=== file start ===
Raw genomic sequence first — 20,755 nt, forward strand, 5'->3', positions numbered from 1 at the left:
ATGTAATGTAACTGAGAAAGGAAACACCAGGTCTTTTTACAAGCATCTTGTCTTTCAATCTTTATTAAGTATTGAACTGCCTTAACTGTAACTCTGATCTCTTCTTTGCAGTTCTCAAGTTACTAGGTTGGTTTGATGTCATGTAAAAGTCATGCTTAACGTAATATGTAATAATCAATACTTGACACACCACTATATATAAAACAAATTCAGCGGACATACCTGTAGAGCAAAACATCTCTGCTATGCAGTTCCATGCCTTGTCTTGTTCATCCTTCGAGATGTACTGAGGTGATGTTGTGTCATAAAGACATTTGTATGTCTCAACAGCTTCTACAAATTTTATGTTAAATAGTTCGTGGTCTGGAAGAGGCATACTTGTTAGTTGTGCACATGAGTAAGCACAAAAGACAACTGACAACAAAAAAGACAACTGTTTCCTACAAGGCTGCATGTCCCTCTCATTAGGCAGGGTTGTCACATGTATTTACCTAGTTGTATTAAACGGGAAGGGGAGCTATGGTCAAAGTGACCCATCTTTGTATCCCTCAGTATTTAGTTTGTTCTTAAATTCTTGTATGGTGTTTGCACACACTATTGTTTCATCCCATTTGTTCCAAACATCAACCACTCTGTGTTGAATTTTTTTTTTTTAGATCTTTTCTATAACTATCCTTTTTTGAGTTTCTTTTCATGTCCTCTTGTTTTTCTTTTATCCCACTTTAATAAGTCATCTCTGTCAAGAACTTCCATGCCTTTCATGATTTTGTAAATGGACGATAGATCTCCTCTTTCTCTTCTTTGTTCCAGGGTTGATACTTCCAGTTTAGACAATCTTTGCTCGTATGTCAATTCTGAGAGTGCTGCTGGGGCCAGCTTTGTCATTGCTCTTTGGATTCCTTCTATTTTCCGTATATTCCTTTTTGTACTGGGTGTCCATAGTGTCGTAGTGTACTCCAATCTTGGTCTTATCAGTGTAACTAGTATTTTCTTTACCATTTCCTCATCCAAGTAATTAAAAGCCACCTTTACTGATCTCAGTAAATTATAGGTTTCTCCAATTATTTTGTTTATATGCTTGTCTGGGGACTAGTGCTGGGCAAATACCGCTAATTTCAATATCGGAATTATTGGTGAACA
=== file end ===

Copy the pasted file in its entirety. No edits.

Raw genomic sequence first — 20,755 nt, forward strand, 5'->3', positions numbered from 1 at the left:
ATGTAATGTAACTGAGAAAGGAAACACCAGGTCTTTTTACAAGCATCTTGTCTTTCAATCTTTATTAAGTATTGAACTGCCTTAACTGTAACTCTGATCTCTTCTTTGCAGTTCTCAAGTTACTAGGTTGGTTTGATGTCATGTAAAAGTCATGCTTAACGTAATATGTAATAATCAATACTTGACACACCACTATATATAAAACAAATTCAGCGGACATACCTGTAGAGCAAAACATCTCTGCTATGCAGTTCCATGCCTTGTCTTGTTCATCCTTCGAGATGTACTGAGGTGATGTTGTGTCATAAAGACATTTGTATGTCTCAACAGCTTCTACAAATTTTATGTTAAATAGTTCGTGGTCTGGAAGAGGCATACTTGTTAGTTGTGCACATGAGTAAGCACAAAAGACAACTGACAACAAAAAAGACAACTGTTTCCTACAAGGCTGCATGTCCCTCTCATTAGGCAGGGTTGTCACATGTATTTACCTAGTTGTATTAAACGGGAAGGGGAGCTATGGTCAAAGTGACCCATCTTTGTATCCCTCAGTATTTAGTTTGTTCTTAAATTCTTGTATGGTGTTTGCACACACTATTGTTTCATCCCATTTGTTCCAAACATCAACCACTCTGTGTTGAATTTTTTTTTTTTAGATCTTTTCTATAACTATCCTTTTTTGAGTTTCTTTTCATGTCCTCTTGTTTTTCTTTTATCCCACTTTAATAAGTCATCTCTGTCAAGAACTTCCATGCCTTTCATGATTTTGTAAATGGACGATAGATCTCCTCTTTCTCTTCTTTGTTCCAGGGTTGATACTTCCAGTTTAGACAATCTTTGCTCGTATGTCAATTCTGAGAGTGCTGCTGGGGCCAGCTTTGTCATTGCTCTTTGGATTCCTTCTATTTTCCGTATATTCCTTTTTGTACTGGGTGTCCATAGTGTCGTAGTGTACTCCAATCTTGGTCTTATCAGTGTAACTAGTATTTTCTTTACCATTTCCTCATCCAAGTAATTAAAAGCCACCTTTACTGATCTCAGTAAATTATAGGTTTCTCCAATTATTTTGTTTATATGCTTGTCTGGGGACTAGTGCTGGGCAAATACCGCTAATTTCAATATCGGAATTATTGGTGAACA